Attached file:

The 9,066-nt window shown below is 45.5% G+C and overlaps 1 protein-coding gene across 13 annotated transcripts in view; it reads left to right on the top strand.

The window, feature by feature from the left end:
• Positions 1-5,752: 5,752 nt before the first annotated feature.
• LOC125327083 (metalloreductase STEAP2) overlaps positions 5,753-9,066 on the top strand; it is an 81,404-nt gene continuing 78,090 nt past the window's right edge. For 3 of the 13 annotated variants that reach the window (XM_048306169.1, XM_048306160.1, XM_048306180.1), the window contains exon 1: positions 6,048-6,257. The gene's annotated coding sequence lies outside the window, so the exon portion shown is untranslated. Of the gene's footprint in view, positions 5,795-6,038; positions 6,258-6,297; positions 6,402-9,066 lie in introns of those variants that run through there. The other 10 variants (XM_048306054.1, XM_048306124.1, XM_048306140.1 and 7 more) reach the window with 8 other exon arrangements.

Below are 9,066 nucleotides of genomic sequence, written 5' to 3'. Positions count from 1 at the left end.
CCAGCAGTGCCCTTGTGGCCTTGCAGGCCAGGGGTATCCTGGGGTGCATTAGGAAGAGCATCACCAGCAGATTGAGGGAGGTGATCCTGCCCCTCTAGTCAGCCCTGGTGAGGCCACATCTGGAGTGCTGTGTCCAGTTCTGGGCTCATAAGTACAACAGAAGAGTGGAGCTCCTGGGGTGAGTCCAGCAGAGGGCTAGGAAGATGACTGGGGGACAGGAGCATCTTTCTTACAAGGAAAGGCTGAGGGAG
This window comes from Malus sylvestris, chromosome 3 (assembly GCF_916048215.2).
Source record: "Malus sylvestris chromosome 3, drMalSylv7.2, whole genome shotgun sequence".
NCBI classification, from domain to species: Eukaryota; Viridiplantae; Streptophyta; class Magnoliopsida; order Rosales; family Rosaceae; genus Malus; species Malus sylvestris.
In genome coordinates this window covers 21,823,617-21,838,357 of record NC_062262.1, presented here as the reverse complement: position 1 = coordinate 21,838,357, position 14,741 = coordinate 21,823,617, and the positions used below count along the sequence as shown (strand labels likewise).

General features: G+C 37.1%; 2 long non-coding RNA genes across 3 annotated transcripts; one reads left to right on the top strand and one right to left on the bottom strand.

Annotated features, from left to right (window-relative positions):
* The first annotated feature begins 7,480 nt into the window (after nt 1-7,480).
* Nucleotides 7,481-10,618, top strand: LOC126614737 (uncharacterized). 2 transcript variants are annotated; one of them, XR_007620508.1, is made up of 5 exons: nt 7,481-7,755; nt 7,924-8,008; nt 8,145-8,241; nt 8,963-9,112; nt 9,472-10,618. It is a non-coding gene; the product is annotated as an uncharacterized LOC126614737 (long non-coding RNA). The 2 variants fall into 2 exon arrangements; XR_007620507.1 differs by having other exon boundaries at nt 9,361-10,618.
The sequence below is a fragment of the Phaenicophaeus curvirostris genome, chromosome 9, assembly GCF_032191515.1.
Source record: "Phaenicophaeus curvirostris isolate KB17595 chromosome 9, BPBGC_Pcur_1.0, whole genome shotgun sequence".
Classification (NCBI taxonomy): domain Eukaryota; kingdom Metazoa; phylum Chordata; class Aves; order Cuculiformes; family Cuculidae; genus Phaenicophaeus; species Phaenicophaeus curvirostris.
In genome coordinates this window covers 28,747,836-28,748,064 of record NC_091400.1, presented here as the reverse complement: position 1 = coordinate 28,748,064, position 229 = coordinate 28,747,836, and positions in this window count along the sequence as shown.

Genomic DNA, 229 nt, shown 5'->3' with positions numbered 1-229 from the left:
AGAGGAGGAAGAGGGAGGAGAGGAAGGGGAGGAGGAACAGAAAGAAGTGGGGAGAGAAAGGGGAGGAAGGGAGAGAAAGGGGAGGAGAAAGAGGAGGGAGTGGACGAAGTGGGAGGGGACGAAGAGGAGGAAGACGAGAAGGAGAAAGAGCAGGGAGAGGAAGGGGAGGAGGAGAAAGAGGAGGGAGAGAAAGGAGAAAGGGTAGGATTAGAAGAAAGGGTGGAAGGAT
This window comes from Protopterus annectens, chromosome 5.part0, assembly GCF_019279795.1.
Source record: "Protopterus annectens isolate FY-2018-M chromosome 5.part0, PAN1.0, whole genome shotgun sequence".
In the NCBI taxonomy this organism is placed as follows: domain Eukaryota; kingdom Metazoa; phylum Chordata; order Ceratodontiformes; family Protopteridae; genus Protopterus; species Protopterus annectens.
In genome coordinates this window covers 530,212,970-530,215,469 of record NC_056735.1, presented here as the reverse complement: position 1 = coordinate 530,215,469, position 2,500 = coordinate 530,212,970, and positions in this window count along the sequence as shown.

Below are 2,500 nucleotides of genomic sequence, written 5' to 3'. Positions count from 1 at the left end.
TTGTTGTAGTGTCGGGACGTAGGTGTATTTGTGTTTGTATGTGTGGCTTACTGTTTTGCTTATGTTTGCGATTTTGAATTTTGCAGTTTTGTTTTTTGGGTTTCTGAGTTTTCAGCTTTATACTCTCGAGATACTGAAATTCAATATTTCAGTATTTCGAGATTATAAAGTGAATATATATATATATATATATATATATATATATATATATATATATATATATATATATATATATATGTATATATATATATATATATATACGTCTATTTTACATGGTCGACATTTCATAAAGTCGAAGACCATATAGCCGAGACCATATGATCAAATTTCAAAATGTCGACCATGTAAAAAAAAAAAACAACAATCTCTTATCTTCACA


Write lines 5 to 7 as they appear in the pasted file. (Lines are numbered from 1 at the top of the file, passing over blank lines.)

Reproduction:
Below are 9,066 nucleotides of genomic sequence, written 5' to 3'. Positions count from 1 at the left end.
CCAGCAGTGCCCTTGTGGCCTTGCAGGCCAGGGGTATCCTGGGGTGCATTAGGAAGAGCATCACCAGCAGATTGAGGGAGGTGATCCTGCCCCTCTAGTCAGCCCTGGTGAGGCCACATCTGGAGTGCTGTGTCCAGTTCTGGGCTCATAAGTACAACAGAAGAGTGGAGCTCCTGGGGTGAGTCCAGCAGAGGGCTAGGAAGATGACTGGGGGACAGGAGCATCTTTCTTACAAGGAAAGGCTGAGGGAG
This window comes from Malus sylvestris, chromosome 3 (assembly GCF_916048215.2).